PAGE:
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Paddy Fisher, Joe Gaziano are Northwestern’s defensive players to watch

The Wildcats’ defense is certainly better than their offense, but is that enough?

NCAA Football: UNLV at Northwestern David Banks-USA TODAY Sports

With Wisconsin’s No. 1 defense on the horizon, it’s tempting to overlook an unranked, 1-4 Northwestern team, who’s offense ranks among the worst in all of college football no matter how you look at it. Northwestern’s defense, however, is where their strength lies.

The unit has only given up 19.8 points per game this season, which ranks No. 30 in the FBS, and they’ve only allowed 318.8 yards per game, which ranks No. 26. Their red zone defense has only allowed their opponents’ six touchdowns out of 14 visits to the red zone.

“They do a tremendous job on defense,” Ohio State head coach Ryan Day said. “Really that whole defense is back from last year, Big Ten Championship game. Pat (Fitzgerald) is as good a coach as there is in the country. That’s documented. It’s hard to find a yard against them. I think they’re a top 30 defense in the country. I believe they held Wisconsin under 300 total yards. I mean, they’re good.”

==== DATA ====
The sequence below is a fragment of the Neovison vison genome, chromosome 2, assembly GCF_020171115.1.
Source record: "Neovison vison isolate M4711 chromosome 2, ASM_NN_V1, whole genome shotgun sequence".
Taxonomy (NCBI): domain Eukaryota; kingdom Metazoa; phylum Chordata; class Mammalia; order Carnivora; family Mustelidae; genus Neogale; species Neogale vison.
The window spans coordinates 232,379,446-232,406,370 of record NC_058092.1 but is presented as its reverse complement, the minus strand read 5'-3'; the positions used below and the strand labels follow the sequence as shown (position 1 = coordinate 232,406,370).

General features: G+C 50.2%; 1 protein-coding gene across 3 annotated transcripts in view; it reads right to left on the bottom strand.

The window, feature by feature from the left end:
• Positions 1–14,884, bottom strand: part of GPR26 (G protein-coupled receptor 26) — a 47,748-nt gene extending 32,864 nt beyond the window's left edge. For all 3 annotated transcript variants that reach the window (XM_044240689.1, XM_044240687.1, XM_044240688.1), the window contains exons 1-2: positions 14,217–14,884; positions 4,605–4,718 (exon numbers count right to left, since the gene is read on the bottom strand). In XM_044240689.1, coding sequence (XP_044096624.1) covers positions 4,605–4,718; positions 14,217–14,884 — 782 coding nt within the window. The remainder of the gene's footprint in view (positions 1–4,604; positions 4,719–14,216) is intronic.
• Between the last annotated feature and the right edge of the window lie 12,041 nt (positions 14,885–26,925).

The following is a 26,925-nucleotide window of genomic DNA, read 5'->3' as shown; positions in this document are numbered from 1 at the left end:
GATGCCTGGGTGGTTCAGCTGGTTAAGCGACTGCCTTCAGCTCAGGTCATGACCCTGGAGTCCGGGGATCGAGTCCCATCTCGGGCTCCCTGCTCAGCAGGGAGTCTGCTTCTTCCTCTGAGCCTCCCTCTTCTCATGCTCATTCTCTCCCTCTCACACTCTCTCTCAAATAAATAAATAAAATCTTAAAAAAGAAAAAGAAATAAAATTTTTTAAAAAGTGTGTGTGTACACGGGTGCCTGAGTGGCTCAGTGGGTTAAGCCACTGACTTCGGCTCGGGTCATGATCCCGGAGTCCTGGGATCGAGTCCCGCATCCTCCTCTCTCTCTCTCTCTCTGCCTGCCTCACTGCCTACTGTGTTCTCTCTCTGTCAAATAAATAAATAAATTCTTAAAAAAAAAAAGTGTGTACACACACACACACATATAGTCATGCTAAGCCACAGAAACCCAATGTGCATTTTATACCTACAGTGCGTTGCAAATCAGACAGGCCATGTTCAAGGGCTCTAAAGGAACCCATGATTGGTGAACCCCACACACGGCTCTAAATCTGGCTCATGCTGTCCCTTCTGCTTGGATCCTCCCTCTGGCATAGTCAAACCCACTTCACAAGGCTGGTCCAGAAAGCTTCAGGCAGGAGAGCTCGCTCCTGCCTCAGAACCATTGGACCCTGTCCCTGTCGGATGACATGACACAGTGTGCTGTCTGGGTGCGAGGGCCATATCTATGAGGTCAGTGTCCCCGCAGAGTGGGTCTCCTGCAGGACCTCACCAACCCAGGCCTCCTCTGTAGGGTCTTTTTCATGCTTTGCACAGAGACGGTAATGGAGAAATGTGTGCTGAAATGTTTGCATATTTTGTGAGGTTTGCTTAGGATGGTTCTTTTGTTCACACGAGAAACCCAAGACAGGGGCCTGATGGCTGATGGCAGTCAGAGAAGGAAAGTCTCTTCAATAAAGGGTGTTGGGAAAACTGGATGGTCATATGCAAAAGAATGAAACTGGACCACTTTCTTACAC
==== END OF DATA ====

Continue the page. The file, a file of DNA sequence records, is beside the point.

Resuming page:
Day said Northwestern’s defense, run by defensive coordinator Mike Hankwitz, has been around for a long time, and therefore knows exactly how an offense is going to attack and will adjust accordingly.

The players to watch on Northwestern’s defense include junior linebacker Paddy Fisher —a 2018 first-team All-Big Ten selection — and fifth year senior defensive end Joe Gaziano.

Fisher has recorded 37 total tackles, 2.5 tackles for loss, two pass breakups, one forced fumble, and Northwestern’s one and only interception this season. Gaziano is a two-time second-team All-Big Ten selection who has made 24 tackles and leads his team with 3.5 sacks and two forced fumbles so far this year.

Fisher, who could have left for the NFL last year but chose to stay in Evanston for another year, is one of the best linebackers in the country. His 6-foot-4, 246-pound frame allows him to shake blockers and attack linemen better than most.

In last year’s Big Ten Championship against Ohio State, Fisher led the Northwestern defense with 11 total tackles, 8 of which were solo.

In a press conference earlier this week, Gaziano said the key to defending Ohio State quarterback Justin Fields is to be physical, clog the middle, and not let him escape the pocket—something the Nebraska defense, and Gaziano specifically, has shown they can do. However, in last year’s B1G championship matchup, Gaziano only recorded 4 tackles against the Buckeyes.

Gaziano will graduate after this season as one of the Wildcats’ all-time sack leaders (he’s recorded 24.5 sacks so far). He’s also No. 10 in the Big Ten in sacks-per-game.

While Northwestern’s defense is much... much... better than their offense, I’m not convinced they can beat Ohio State’s No. 7 ranked offense by themselves. They say the best defense is a good offense, but does it work the other way around?